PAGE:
Beginning in January 1999 and continuing through January 2000, a U.S. soldier began frequenting an off-post Internet cafe in Darmstadt, Germany, called the Netzwork Café. There he would download images of child pornography and search Internet websites, logging onto Internet chat rooms in order to communicate with individuals willing to send him images of naked children and children engaged in sex acts.
Specialist Martinelli was eventually caught and charged with various violations of 18 U.S.C. § 2252A for knowingly mailing, transporting or shipping child pornography in interstate or foreign commerce (by computer); knowingly receiving child pornography that had been mailed, shipped or transported in interstate or foreign commerce (by computer); knowingly reproducing child pornography for distribution through the mails, or in interstate or foreign commerce (by computer); and knowingly possessing child pornography on land and in a building used by and under the control of the U.S. Government (in this case by possessing approximately fifty diskettes containing child pornography in buildings at the U.S. Army installation in Germany). All four specifications were based on the Child Pornography Prevention Act of 1996. Martinelli pleaded guilty and was convicted of all four. On appeal before the U.S. Court of Appeals for the Armed Forces (CAAF), however, the defense challenged the jurisdictional basis for the convictions, arguing that the Child Pornography Prevention Act did not apply to Specialist Martinelli's conduct because it occurred overseas.
The CAAF was certainly not the first court to face the issue of the extraterritorial application of a criminal statute--or even a criminal statute addressing child pornography or sexual exploitation of children. Likewise, Specialist Martinelli was not the first (nor will he be the last) to engage in such vile conduct abroad. In past years, federal courts had been contending with such offenders and slowly building a proper foundation by which laws criminalizing the sexual exploitation of children could reach pedophiles abroad. The weight of precedent and rationale was decidedly in favor of Martinelli’s conviction. But, instead, the CAAF found Specialist Martinelli’s conduct could not be prosecuted under 18 U.S.C. § 2252A(a) because the statute did not apply extraterritorially.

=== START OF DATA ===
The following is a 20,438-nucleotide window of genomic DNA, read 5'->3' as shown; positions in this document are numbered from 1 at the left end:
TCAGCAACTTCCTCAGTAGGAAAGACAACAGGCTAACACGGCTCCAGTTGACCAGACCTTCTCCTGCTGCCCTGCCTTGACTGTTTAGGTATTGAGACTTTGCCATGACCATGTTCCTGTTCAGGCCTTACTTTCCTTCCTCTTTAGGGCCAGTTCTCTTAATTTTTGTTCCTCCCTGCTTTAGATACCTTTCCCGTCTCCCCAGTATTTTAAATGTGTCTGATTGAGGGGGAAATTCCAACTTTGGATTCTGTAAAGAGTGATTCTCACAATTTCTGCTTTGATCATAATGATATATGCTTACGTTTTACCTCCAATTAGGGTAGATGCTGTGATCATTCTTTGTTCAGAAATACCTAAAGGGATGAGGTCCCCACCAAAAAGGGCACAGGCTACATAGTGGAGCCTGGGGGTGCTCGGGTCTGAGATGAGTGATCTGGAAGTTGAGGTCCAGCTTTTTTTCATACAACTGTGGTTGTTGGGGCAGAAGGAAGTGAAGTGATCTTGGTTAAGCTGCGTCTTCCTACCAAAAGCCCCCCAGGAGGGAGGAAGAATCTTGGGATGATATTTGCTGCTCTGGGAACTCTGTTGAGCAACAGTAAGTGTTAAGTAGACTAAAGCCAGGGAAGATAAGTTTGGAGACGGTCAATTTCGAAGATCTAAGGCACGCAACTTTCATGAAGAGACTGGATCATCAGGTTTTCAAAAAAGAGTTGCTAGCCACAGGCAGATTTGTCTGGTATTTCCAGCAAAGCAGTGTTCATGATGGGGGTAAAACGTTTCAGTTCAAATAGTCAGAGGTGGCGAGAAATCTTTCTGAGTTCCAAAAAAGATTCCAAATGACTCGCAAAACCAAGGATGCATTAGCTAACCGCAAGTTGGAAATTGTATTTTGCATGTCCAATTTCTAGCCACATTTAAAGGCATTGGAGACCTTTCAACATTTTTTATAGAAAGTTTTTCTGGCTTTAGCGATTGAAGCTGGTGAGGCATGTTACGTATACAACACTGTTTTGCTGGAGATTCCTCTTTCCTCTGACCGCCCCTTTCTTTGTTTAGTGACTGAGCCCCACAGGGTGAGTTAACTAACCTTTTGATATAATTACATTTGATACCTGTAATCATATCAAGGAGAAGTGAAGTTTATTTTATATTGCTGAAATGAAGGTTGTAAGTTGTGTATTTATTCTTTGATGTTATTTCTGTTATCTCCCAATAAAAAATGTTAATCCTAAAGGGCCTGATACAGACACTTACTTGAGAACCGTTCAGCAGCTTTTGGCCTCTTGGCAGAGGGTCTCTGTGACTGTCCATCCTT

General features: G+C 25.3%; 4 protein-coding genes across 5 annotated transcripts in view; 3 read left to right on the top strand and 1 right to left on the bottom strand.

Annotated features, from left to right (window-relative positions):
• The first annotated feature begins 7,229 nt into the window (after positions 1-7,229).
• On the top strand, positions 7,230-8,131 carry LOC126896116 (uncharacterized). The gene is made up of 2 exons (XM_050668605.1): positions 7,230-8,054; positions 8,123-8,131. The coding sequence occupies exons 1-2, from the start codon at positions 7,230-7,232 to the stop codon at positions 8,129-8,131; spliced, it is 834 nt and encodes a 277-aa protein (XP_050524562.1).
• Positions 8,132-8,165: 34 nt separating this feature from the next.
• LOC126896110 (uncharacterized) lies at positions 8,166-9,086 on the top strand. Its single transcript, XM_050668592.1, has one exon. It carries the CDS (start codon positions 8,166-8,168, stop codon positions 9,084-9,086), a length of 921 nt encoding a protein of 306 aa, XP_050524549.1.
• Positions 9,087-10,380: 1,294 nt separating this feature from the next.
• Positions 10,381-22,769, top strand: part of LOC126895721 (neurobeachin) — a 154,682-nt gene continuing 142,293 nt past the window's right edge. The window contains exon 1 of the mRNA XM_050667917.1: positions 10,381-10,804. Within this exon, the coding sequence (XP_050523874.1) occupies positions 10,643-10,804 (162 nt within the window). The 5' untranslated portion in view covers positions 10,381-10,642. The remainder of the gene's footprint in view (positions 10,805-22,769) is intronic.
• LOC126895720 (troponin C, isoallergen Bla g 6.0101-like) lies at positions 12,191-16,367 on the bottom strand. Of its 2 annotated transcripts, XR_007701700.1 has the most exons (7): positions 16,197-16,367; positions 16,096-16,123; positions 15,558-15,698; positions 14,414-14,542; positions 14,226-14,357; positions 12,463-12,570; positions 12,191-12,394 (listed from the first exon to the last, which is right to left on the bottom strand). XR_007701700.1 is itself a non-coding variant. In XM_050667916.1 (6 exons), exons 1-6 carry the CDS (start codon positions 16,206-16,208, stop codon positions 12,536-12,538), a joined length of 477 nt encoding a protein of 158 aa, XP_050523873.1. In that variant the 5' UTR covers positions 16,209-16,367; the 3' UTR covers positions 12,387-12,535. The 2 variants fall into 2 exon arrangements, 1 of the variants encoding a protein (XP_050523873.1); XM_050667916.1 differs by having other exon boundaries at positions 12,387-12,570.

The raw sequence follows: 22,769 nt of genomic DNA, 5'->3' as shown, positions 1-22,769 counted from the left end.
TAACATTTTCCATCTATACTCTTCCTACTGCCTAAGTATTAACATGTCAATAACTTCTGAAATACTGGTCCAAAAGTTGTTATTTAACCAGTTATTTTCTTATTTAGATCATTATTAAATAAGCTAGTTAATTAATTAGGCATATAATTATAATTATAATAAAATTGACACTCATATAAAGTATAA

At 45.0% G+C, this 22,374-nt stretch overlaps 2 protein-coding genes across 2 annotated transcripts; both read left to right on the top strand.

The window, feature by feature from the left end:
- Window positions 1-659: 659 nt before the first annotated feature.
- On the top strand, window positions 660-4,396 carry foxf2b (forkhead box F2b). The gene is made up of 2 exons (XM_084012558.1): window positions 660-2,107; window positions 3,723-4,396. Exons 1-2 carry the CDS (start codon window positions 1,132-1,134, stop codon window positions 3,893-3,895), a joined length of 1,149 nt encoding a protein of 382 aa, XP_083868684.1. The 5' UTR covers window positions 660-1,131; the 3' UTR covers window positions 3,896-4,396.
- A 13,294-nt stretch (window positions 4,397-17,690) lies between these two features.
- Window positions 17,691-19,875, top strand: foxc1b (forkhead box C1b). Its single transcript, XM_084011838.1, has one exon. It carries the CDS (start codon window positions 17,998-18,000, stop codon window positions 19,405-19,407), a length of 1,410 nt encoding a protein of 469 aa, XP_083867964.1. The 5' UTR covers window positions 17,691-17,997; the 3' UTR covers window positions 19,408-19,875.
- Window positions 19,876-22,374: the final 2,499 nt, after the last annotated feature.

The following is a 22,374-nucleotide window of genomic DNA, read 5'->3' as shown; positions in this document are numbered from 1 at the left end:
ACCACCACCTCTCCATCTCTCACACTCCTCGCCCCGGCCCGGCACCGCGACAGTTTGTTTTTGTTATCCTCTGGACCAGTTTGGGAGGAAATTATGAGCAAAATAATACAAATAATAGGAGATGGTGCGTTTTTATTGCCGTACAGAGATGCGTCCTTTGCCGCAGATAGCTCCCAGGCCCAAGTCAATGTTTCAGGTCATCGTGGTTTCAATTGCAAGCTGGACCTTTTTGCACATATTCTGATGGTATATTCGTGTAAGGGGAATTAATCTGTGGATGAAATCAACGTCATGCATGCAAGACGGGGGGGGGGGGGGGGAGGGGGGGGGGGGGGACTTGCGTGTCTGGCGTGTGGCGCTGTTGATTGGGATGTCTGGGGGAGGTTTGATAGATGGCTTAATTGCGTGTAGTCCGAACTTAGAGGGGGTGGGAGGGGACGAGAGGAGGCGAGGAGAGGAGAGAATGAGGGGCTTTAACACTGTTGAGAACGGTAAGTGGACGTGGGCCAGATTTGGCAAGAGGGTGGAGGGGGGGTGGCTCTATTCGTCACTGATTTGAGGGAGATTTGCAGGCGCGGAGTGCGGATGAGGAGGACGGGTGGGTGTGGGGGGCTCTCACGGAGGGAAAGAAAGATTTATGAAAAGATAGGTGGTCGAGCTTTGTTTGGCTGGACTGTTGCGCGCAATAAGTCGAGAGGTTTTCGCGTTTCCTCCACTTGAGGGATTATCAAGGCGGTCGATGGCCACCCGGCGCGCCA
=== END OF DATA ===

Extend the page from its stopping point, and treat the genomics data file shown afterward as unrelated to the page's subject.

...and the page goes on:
The holding in United States v. Martinelli was both disappointing and legally unsupportable. The CAAF had a constellation of reasons to apply 18 U.S.C. § 2252A extraterritorially. Instead, it adopted a myopic view of implied extraterritorially, ignored the weight of federal precedent on this issue, ignored the multiple grants of extraterritorial jurisdiction allowed by international law, and misread (or failed to read) the legislative history of the statute in question. This Article will examine where the CAAF went wrong in the hope that its errors may be corrected at some later point and, at the very least, so that other federal courts might be dissuaded from emulating them.
39 Geo. Wash. Int'l L. Rev. 1 (2007).
Blakesley, Christopher L., "The Myopia of U.S. v. Martinelli: Extraterritorial Jurisdiction in the 21st Century" (2007). Scholarly Works. 335.